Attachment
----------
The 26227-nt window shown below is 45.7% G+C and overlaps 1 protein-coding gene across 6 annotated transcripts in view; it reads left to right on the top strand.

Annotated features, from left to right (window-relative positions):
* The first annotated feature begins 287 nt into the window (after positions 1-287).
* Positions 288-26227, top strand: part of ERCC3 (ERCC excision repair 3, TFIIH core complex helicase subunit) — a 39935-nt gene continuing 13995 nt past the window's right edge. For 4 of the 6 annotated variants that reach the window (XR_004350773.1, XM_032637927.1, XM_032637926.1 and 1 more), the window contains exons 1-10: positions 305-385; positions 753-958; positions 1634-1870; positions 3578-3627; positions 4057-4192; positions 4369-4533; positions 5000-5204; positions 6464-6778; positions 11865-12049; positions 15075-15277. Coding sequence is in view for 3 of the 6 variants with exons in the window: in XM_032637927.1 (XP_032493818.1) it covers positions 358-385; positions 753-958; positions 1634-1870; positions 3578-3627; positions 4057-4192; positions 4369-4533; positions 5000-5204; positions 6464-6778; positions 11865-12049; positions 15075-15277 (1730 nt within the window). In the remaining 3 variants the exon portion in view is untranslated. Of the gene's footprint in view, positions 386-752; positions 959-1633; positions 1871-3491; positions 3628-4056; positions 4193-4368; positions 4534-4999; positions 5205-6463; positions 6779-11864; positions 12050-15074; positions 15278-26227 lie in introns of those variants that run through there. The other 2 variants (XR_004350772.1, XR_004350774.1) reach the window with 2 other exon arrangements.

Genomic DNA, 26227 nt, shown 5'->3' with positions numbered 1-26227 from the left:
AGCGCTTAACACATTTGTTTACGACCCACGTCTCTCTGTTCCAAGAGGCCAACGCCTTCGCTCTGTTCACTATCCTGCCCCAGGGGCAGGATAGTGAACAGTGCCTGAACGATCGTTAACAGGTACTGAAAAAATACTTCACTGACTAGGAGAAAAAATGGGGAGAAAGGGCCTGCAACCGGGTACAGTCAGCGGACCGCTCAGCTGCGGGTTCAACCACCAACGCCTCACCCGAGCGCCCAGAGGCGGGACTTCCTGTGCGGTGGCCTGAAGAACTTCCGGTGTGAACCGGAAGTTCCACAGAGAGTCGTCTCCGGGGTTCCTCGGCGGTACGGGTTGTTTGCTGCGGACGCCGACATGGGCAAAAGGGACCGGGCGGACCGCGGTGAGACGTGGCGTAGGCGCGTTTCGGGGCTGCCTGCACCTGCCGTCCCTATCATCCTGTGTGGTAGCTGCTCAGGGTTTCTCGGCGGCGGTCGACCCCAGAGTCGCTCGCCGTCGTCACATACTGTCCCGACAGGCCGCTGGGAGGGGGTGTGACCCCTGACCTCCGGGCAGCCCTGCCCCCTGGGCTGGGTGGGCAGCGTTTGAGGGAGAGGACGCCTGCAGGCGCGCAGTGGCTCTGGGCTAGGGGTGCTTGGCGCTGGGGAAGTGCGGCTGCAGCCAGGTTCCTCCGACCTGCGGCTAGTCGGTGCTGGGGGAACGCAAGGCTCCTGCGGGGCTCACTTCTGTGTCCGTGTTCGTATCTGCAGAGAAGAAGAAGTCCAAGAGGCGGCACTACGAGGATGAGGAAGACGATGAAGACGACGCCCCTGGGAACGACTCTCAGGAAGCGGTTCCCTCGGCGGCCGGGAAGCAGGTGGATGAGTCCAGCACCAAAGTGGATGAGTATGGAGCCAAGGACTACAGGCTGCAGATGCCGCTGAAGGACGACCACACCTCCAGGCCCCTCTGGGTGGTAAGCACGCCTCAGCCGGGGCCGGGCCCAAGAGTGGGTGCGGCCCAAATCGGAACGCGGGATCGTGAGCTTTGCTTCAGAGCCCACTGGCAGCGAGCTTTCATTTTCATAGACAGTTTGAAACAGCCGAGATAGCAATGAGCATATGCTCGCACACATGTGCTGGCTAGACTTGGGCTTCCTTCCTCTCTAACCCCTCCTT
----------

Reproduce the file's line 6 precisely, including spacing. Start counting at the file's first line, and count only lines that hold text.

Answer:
AGCGCTTAACACATTTGTTTACGACCCACGTCTCTCTGTTCCAAGAGGCCAACGCCTTCGCTCTGTTCACTATCCTGCCCCAGGGGCAGGATAGTGAACAGTGCCTGAACGATCGTTAACAGGTACTGAAAAAATACTTCACTGACTAGGAGAAAAAATGGGGAGAAAGGGCCTGCAACCGGGTACAGTCAGCGGACCGCTCAGCTGCGGGTTCAACCACCAACGCCTCACCCGAGCGCCCAGAGGCGGGACTTCCTGTGCGGTGGCCTGAAGAACTTCCGGTGTGAACCGGAAGTTCCACAGAGAGTCGTCTCCGGGGTTCCTCGGCGGTACGGGTTGTTTGCTGCGGACGCCGACATGGGCAAAAGGGACCGGGCGGACCGCGGTGAGACGTGGCGTAGGCGCGTTTCGGGGCTGCCTGCACCTGCCGTCCCTATCATCCTGTGTGGTAGCTGCTCAGGGTTTCTCGGCGGCGGTCGACCCCAGAGTCGCTCGCCGTCGTCACATACTGTCCCGACAGGCCGCTGGGAGGGGGTGTGACCCCTGACCTCCGGGCAGCCCTGCCCCCTGGGCTGGGTGGGCAGCGTTTGAGGGAGAGGACGCCTGCAGGCGCGCAGTGGCTCTGGGCTAGGGGTGCTTGGCGCTGGGGAAGTGCGGCTGCAGCCAGGTTCCTCCGACCTGCGGCTAGTCGGTGCTGGGGGAACGCAAGGCTCCTGCGGGGCTCACTTCTGTGTCCGTGTTCGTATCTGCAGAGAAGAAGAAGTCCAAGAGGCGGCACTACGAGGATGAGGAAGACGATGAAGACGACGCCCCTGGGAACGACTCTCAGGAAGCGGTTCCCTCGGCGGCCGGGAAGCAGGTGGATGAGTCCAGCACCAAAGTGGATGAGTATGGAGCCAAGGACTACAGGCTGCAGATGCCGCTGAAGGACGACCACACCTCCAGGCCCCTCTGGGTGGTAAGCACGCCTCAGCCGGGGCCGGGCCCAAGAGTGGGTGCGGCCCAAATCGGAACGCGGGATCGTGAGCTTTGCTTCAGAGCCCACTGGCAGCGAGCTTTCATTTTCATAGACAGTTTGAAACAGCCGAGATAGCAATGAGCATATGCTCGCACACATGTGCTGGCTAGACTTGGGCTTCCTTCCTCTCTAACCCCTCCTT